Review of Scientific American Article
This article in Scientific American is comprehensive and deals with the subject really well. I think anyone who is savvy on the subject would agree with their thesis that:
"Slowing the rise in human numbers is essential for the planet--but it doesn't require population control"
It is worth reading though I have a few critiques on some of the points.
Critique of Forcing Narrative
The authors are a little too general and mechanistic in their arguments. It not only matters how much total is consumed but where and how. The authors note:
"Nature, of course, couldn’t care less how many of us there are. What matters to the environment are the sums of human pulls and pushes, the extractions of resources and the injections of wastes. When these exceed key tipping points, nature and its systems can change quickly and dramatically."
But this is not really accurate. What matters isn't just the sum, but where and how. The overall climate is a function of millions of microclimates each covering 100s of square miles of land. Droughts and storms are a function of the interaction of these micro-climates. In some cases the effects of human behavior are a multiple of the "pulls and pushes" in a choke point or critical location. Systems change quickly and dynamically due to these chaotic interactions. They do not add. Some of them multiply. [See Mandelbrot]
Not recognizing the importance of local climate detracts somewhat from the force of their narrative. The reason that climate deniers have gotten any leverage at all is a consequence of the arguments getting reduced to generalities. The carbon cycle is a source of greenhouse gases, but it turns out methane is even a more powerful forcer of warming than C02. And if we want to sequester C02 we start by improving our agriculture, moving people to more efficient environments (cities versus sterile suburbs, garden suburbs versus sterile suburbs, less dependence on internal combustion, etc...) and protecting microclimates in key areas (Amazon, Nigeria for example). If we are dealing with methane releases is it better to let the methane enter the atmosphere or burn it? If one over generalizes one won't be able to make a good choice.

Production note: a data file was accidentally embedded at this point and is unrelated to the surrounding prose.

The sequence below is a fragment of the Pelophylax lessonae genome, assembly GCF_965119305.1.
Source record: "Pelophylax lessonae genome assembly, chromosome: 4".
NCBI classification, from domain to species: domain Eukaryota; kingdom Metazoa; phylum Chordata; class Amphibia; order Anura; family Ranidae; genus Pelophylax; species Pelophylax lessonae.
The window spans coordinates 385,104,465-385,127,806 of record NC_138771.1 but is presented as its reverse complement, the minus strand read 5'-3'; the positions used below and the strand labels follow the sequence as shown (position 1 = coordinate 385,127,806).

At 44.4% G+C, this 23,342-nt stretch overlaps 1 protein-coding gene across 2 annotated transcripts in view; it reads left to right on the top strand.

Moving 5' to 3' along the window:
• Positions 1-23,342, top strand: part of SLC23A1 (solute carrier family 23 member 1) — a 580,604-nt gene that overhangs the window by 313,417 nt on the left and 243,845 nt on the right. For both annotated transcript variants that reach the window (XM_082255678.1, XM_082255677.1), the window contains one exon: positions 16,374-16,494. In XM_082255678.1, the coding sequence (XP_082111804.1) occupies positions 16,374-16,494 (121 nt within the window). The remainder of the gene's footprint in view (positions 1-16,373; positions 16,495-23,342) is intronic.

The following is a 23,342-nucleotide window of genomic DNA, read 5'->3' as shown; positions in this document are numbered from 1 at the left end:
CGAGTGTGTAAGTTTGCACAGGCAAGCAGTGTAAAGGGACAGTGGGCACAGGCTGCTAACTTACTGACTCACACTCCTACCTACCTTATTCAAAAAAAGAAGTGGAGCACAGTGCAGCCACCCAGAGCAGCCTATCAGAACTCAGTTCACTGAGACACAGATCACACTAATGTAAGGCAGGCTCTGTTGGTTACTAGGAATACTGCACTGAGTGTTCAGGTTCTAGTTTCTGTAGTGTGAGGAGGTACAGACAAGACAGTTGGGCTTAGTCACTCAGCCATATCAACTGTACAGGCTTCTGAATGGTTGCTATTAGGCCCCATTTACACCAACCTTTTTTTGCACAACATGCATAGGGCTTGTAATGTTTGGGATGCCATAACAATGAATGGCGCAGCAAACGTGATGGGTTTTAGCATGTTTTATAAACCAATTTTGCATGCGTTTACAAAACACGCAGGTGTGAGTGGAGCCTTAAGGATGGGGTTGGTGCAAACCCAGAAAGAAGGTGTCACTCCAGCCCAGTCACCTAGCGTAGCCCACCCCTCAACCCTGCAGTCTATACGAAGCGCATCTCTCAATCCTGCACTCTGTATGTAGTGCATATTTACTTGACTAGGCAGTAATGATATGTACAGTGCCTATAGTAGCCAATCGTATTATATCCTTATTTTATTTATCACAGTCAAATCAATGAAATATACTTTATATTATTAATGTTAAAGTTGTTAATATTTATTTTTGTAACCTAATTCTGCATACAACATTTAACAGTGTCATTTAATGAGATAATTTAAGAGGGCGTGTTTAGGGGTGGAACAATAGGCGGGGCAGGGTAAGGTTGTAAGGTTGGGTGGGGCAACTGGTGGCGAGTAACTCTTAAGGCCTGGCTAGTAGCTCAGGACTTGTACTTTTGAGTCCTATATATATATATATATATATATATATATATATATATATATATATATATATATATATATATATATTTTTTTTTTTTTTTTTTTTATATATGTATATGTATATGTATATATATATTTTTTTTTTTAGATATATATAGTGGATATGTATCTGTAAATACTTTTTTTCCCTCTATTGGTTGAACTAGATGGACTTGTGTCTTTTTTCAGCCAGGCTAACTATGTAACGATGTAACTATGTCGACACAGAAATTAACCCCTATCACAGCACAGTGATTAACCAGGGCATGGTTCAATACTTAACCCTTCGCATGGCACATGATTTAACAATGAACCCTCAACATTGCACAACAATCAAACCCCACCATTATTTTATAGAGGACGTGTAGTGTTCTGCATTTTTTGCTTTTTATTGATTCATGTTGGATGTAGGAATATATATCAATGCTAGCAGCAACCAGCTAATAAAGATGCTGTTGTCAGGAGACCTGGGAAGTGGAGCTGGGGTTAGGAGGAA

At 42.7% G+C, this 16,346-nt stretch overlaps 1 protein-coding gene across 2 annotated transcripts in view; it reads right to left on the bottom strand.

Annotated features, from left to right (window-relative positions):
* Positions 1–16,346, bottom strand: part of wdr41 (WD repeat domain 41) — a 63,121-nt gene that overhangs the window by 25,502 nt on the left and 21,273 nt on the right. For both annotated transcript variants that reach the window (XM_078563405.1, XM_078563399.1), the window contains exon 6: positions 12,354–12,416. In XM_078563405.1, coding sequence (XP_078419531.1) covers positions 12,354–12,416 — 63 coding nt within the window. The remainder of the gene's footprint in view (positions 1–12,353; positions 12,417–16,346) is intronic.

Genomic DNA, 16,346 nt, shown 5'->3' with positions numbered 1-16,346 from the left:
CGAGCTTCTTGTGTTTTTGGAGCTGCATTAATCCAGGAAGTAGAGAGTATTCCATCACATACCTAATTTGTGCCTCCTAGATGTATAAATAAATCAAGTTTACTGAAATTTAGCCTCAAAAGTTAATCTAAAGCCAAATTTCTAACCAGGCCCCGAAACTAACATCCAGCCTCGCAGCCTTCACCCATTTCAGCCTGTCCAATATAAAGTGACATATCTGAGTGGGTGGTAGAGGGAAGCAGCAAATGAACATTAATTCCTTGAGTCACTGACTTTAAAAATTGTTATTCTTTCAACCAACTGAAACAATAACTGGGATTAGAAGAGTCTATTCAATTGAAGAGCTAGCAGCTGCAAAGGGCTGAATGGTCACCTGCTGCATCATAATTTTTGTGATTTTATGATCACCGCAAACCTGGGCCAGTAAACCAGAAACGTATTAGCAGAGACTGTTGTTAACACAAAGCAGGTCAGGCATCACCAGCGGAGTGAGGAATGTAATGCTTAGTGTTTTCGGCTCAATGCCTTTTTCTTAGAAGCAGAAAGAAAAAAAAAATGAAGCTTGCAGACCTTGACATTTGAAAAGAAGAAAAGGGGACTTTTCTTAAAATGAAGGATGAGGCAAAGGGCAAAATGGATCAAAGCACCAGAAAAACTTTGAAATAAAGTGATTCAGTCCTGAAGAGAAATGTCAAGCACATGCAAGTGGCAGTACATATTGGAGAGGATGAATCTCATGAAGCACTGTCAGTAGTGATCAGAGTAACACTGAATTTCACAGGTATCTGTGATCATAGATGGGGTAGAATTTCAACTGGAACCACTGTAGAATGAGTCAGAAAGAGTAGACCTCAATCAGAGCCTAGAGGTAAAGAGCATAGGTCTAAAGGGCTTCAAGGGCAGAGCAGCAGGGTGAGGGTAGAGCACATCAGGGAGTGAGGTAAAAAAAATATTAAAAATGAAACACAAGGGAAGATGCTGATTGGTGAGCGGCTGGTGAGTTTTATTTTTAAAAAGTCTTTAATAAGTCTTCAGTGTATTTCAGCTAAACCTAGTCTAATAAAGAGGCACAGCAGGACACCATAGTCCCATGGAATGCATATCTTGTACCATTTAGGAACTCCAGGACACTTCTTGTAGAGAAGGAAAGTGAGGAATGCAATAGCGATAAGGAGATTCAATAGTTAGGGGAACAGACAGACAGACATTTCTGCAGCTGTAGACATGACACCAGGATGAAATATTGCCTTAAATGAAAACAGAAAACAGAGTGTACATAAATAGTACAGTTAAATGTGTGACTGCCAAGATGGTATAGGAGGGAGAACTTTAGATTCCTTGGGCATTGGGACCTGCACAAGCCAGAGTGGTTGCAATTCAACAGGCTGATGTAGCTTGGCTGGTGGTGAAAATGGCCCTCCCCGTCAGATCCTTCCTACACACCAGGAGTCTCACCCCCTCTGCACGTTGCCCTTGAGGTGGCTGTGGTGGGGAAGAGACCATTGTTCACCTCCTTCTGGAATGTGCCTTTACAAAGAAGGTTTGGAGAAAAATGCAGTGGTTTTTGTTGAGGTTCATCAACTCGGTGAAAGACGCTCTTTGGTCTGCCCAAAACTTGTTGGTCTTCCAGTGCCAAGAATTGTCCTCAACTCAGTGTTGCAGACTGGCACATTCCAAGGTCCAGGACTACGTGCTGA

Reducing consumption is a function of efficiency and analyzing the why of consumption. India uses less energy right now because they haven't gone to mass air conditioning. That can rapidly change as folks try to cope with local climate change. New England uses more energy because of its winters. That's been moderated some with more efficient insulation.
Impact of Climate Change is Specific, not General
Moreover drought is a function of rainfall, but it is also a function of human decisions to deal with rainfall. To a person facing drought heat isn't the primary issue, lack of water is. I worked with Hydrologist scientists and while working with them I learned that their models take into account things like how fast water drains. Microclimate matters. Beavers moving up river valleys into deserts, transform those valleys from deserts to green valleys. Humans can be beavers or locusts.
Humans can influence the effects of droughts with Qanats and water storage, soil conservation, and better agricultural practices. Plant and water Trees and the micro-climate changes. Change the micro-climate and the general climate is affected. And near shores with protecting natural barrier islands, plantings of mangroves in the tropics and other efforts to manage nature and remedy the damage caused by human exploitation and unintended damage. The authors talk about civilization waste. But that is also an issue of efficient resource use. The only waste that can't be reused is that created by entropy. We need to radiate excess heat to outer space. Intense recycling. Use of recycle-able materials. etc... all play a role in solving our problems. We've already seen that "Hammer" policies are: